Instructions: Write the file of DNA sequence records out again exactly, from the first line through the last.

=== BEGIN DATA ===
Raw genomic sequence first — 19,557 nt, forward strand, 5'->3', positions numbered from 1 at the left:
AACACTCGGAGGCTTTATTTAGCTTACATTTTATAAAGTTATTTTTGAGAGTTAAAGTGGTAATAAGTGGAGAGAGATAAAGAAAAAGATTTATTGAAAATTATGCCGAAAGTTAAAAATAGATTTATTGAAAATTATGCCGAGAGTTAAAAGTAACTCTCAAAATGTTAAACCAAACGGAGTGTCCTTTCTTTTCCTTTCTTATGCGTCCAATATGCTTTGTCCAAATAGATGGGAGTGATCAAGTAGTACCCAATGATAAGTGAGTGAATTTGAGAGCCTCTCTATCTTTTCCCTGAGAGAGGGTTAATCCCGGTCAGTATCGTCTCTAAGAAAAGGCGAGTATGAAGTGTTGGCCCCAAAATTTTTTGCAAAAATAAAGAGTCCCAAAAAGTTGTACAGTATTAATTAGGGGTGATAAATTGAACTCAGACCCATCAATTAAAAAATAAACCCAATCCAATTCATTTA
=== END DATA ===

Raw genomic sequence first — 19,557 nt, forward strand, 5'->3', positions numbered from 1 at the left:
AACACTCGGAGGCTTTATTTAGCTTACATTTTATAAAGTTATTTTTGAGAGTTAAAGTGGTAATAAGTGGAGAGAGATAAAGAAAAAGATTTATTGAAAATTATGCCGAAAGTTAAAAATAGATTTATTGAAAATTATGCCGAGAGTTAAAAGTAACTCTCAAAATGTTAAACCAAACGGAGTGTCCTTTCTTTTCCTTTCTTATGCGTCCAATATGCTTTGTCCAAATAGATGGGAGTGATCAAGTAGTACCCAATGATAAGTGAGTGAATTTGAGAGCCTCTCTATCTTTTCCCTGAGAGAGGGTTAATCCCGGTCAGTATCGTCTCTAAGAAAAGGCGAGTATGAAGTGTTGGCCCCAAAATTTTTTGCAAAAATAAAGAGTCCCAAAAAGTTGTACAGTATTAATTAGGGGTGATAAATTGAACTCAGACCCATCAATTAAAAAATAAACCCAATCCAATTCATTTA